So today’s journal prompt was an interview with my body. For real? My body had nothing to say. Or at least was shy about talking if it were to an unspecified number of people (as in other than me) so I am doing something else here today.
Fiona and Arthur wanted to talk today, even though I tried to persuade them to wait until November when the word count would be legal. Whether or not these passages even make it into the story remains to be seen, as it is still evolving. But it never hurts to get to know them.
To “get” the opening, it will help to read the previous posts.
Arthur meticulously cleaned the gravy off of his plate with the last piece of dinner roll. It made Fiona want to scream. She had exercised just about every bit of patience she possessed. Yet if she rushed him, she would likely get nothing.
After he carefully arranged his utensils on the clean plate, he began without preamble:
“Pearl loved plums and red and the violin. She laughed a lot. But she never reminded me of her mother, though I longed for her to do so. She simply existed on the earth as one-of-a-kind, a unique Pearl.” He paused.
For a long time.
He wanted to stop. Fiona knew before he said, “Are you sure you just want to sit there and listen to me ramble. I mean, it seems hardly fair for me to go on and on about my family and know nothing about yours.”
“What do you want to know?” she asked, leaning back in her chair. It seemed wise to lull him into comfort. At least this felt like progress. It wasn’t mind-numbing waiting.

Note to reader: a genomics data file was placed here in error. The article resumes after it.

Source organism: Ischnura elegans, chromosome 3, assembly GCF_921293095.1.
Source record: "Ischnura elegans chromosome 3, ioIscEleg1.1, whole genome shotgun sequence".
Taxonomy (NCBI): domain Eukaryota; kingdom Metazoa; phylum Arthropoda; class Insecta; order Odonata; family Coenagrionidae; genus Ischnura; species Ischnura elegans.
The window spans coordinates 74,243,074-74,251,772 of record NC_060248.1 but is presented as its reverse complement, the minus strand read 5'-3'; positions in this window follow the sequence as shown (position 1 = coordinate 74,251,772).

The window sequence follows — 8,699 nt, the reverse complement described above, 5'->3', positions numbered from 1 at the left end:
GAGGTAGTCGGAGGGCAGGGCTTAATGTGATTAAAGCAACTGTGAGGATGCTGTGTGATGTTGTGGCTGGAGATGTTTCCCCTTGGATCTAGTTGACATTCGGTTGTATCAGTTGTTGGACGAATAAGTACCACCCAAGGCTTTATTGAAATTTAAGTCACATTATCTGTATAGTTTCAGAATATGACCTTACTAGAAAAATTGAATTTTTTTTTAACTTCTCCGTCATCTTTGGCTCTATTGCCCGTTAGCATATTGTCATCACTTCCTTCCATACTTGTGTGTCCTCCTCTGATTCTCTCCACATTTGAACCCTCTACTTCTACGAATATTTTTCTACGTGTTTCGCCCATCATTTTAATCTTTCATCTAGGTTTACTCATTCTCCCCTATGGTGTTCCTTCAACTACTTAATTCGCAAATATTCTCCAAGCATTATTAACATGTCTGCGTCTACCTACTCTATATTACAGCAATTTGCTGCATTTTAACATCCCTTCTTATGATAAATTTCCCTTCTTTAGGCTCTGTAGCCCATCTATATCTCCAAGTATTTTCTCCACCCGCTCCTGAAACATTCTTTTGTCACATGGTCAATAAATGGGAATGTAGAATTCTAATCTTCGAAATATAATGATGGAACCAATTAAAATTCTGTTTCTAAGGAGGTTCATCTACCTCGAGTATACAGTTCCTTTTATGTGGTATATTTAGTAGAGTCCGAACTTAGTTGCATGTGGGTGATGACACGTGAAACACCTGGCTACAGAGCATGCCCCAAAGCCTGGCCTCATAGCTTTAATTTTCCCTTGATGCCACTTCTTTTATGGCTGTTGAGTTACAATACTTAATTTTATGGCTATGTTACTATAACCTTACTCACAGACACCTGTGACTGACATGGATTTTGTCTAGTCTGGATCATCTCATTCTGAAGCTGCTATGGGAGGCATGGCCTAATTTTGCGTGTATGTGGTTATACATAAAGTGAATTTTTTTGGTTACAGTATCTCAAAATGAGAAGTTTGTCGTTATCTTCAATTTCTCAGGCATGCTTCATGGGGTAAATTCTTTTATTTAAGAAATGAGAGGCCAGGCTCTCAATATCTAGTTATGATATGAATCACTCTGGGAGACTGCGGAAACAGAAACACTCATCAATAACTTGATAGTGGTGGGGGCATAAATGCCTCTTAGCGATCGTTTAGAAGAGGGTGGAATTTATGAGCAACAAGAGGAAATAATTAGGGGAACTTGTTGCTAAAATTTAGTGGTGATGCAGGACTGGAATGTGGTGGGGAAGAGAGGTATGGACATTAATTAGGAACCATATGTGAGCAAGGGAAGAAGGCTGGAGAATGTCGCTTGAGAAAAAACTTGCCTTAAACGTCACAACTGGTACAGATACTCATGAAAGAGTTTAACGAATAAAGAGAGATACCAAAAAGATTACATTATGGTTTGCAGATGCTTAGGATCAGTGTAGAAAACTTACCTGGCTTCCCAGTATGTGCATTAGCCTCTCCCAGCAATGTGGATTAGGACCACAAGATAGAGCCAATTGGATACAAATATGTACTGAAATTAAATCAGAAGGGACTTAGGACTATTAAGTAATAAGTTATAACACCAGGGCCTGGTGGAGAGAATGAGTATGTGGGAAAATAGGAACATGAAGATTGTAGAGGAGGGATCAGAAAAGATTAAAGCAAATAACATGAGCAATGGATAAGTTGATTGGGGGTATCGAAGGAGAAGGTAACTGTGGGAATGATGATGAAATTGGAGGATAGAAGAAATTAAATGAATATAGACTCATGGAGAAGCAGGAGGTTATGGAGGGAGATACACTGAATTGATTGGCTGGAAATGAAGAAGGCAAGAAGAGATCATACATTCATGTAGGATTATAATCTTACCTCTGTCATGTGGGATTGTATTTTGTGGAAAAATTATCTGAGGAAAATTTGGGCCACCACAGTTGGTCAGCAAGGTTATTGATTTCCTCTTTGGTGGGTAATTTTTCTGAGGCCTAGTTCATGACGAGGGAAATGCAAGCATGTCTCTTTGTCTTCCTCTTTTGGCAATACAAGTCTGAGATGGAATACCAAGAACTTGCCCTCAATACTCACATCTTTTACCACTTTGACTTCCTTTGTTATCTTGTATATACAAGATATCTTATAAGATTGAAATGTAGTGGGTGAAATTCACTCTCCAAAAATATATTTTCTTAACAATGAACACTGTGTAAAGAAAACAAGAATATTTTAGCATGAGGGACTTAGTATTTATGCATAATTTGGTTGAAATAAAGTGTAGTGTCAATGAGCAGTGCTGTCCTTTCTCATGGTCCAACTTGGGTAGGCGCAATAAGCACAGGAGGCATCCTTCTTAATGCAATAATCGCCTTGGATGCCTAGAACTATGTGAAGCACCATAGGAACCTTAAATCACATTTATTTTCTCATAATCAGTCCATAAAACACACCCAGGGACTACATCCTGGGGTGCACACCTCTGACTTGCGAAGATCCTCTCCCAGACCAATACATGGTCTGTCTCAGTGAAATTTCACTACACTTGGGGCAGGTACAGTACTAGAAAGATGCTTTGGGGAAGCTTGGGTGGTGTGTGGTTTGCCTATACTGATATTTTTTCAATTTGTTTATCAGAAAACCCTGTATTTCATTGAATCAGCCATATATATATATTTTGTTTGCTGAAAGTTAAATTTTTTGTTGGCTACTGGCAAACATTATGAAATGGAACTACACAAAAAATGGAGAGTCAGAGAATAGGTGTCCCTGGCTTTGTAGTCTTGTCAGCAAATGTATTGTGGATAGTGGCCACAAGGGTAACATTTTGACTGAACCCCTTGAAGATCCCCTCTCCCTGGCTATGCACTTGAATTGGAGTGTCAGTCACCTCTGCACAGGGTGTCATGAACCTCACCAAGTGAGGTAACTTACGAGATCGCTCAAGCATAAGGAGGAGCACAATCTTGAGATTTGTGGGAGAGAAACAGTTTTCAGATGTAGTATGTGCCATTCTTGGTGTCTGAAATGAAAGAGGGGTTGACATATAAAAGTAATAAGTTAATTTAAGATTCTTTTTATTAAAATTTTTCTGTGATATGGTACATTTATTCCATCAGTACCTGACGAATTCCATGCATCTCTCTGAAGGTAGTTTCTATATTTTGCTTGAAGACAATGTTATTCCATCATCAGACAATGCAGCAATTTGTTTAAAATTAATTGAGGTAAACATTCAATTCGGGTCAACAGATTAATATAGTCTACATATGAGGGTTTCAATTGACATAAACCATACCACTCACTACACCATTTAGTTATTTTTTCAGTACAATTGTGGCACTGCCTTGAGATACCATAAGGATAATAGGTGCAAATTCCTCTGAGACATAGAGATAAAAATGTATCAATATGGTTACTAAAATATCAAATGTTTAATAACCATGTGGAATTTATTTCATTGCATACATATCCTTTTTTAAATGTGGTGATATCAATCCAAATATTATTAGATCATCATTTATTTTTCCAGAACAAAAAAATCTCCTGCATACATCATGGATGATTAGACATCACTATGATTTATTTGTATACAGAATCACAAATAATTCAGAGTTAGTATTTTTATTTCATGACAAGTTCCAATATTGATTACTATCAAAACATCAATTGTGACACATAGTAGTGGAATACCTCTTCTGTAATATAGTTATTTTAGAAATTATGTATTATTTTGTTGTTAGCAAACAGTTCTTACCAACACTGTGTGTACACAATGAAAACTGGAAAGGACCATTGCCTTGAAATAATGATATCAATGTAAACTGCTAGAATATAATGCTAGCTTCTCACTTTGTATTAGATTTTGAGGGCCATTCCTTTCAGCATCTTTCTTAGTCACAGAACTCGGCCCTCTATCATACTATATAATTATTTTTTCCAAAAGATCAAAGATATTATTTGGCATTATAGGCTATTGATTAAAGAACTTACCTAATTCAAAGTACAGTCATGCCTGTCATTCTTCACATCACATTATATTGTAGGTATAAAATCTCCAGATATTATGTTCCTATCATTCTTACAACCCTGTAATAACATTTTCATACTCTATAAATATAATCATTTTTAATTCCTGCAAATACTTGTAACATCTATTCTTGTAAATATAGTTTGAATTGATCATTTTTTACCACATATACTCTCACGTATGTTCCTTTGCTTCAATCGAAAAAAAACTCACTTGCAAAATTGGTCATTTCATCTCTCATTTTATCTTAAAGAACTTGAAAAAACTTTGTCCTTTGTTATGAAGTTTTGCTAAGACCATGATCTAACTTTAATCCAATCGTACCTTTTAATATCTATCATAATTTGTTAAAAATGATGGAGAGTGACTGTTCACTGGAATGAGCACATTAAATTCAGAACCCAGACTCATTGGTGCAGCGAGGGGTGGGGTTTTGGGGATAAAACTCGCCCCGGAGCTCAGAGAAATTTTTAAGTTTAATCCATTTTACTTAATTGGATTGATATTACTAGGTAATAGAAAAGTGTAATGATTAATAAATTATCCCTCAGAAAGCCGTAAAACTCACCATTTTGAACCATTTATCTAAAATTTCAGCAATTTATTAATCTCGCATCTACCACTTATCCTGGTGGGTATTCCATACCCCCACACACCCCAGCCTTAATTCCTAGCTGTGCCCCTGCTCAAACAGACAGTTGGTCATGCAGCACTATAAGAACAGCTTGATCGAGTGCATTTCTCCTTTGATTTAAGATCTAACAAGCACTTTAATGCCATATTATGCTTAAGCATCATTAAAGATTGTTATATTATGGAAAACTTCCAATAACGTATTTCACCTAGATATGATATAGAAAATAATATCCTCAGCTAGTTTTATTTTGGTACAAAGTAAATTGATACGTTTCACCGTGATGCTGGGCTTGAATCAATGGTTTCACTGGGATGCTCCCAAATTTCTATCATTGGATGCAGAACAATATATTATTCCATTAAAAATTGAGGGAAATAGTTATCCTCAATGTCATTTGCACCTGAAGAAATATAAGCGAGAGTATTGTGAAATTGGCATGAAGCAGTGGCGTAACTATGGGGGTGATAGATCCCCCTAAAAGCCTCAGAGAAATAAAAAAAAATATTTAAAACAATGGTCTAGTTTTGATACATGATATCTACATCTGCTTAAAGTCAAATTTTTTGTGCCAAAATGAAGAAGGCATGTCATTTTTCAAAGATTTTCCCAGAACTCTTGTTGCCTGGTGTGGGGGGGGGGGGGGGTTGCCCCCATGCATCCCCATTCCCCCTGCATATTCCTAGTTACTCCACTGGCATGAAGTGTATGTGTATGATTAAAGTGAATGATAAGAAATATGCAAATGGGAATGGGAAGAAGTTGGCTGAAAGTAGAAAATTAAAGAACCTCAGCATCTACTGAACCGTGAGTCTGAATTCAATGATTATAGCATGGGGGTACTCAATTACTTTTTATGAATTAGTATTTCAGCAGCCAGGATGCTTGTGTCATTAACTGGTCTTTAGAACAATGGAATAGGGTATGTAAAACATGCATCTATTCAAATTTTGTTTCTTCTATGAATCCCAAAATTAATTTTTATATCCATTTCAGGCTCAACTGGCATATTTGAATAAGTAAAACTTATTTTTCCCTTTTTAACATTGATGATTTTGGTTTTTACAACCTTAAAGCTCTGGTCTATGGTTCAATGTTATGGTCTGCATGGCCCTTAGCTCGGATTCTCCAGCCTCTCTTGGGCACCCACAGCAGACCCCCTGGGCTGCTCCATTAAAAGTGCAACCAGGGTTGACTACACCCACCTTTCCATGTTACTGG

“Where are you from? What do your parents do?” Arthur asked.
“I was born in Connecticut. But I have lived in Florida, Nebraska, Nevada, New York, Maine and now here in Checotah, Oklahoma.”
“For goodness sake! What are your parents? Gypsies? Oh, that’s not politically correct these days. I’m sorry. Have you ever lived in one place for more than a couple years? How old are you anyway?”
“I am fourteen. And barely, to answer the other question. My parents are chemical engineers specializing in water quality and water quality protection. They go where there are issues to consult with locals and come up with solutions. Or prevention strategies.”
“Having trouble with Grand Lake, are we?”
“I wouldn’t know. They don’t discuss their work with me. Or much else, for that matter.”
“Ah, now you sound more like a teenager. There’s the anger.”
“Anger? I guess if facts are the same as anger, you are spot on. I know and accept the facts. I think it makes me a realistic, not necessarily angry.”
“I suppose that’s a good point. You seem to have a level head and an older soul. Older than fourteen.”
“Interesting. What kind of soul do you have?”
“Oh. Well. Turn-about is fair play, is it?” Arthur paused to think, slowly stirring sugar into the coffee that Bea had just refilled. “Pie? I recommend the lemon.”
He motioned Bea back and ordered an additional piece of pie. They waited in silence–again!–for the two-minute forever it took Bea to deliver two plates. He dug in immediately. Probably because the lemon was pungent, and the meringue a mile high and so very light, perfectly browned.